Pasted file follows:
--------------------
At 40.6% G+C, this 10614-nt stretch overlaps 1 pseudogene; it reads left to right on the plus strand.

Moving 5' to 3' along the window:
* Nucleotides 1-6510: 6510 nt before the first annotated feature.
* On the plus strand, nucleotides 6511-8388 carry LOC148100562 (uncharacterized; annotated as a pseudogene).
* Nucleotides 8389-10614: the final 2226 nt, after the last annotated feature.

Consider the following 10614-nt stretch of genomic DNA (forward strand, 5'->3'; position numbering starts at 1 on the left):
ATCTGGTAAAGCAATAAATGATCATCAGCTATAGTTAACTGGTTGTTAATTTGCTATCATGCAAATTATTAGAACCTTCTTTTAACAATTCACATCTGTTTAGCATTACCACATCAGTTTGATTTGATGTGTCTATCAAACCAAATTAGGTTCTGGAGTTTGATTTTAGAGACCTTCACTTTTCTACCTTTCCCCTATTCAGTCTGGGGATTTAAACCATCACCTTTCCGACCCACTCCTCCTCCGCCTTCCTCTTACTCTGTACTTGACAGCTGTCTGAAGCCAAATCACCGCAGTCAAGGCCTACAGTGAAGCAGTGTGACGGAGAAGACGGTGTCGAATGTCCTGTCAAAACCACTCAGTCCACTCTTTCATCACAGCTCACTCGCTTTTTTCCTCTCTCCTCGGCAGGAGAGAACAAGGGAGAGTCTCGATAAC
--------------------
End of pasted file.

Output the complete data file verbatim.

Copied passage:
At 40.6% G+C, this 10614-nt stretch overlaps 1 pseudogene; it reads left to right on the plus strand.

Moving 5' to 3' along the window:
* Nucleotides 1-6510: 6510 nt before the first annotated feature.
* On the plus strand, nucleotides 6511-8388 carry LOC148100562 (uncharacterized; annotated as a pseudogene).
* Nucleotides 8389-10614: the final 2226 nt, after the last annotated feature.

Consider the following 10614-nt stretch of genomic DNA (forward strand, 5'->3'; position numbering starts at 1 on the left):
ATCTGGTAAAGCAATAAATGATCATCAGCTATAGTTAACTGGTTGTTAATTTGCTATCATGCAAATTATTAGAACCTTCTTTTAACAATTCACATCTGTTTAGCATTACCACATCAGTTTGATTTGATGTGTCTATCAAACCAAATTAGGTTCTGGAGTTTGATTTTAGAGACCTTCACTTTTCTACCTTTCCCCTATTCAGTCTGGGGATTTAAACCATCACCTTTCCGACCCACTCCTCCTCCGCCTTCCTCTTACTCTGTACTTGACAGCTGTCTGAAGCCAAATCACCGCAGTCAAGGCCTACAGTGAAGCAGTGTGACGGAGAAGACGGTGTCGAATGTCCTGTCAAAACCACTCAGTCCACTCTTTCATCACAGCTCACTCGCTTTTTTCCTCTCTCCTCGGCAGGAGAGAACAAGGGAGAGTCTCGATAAC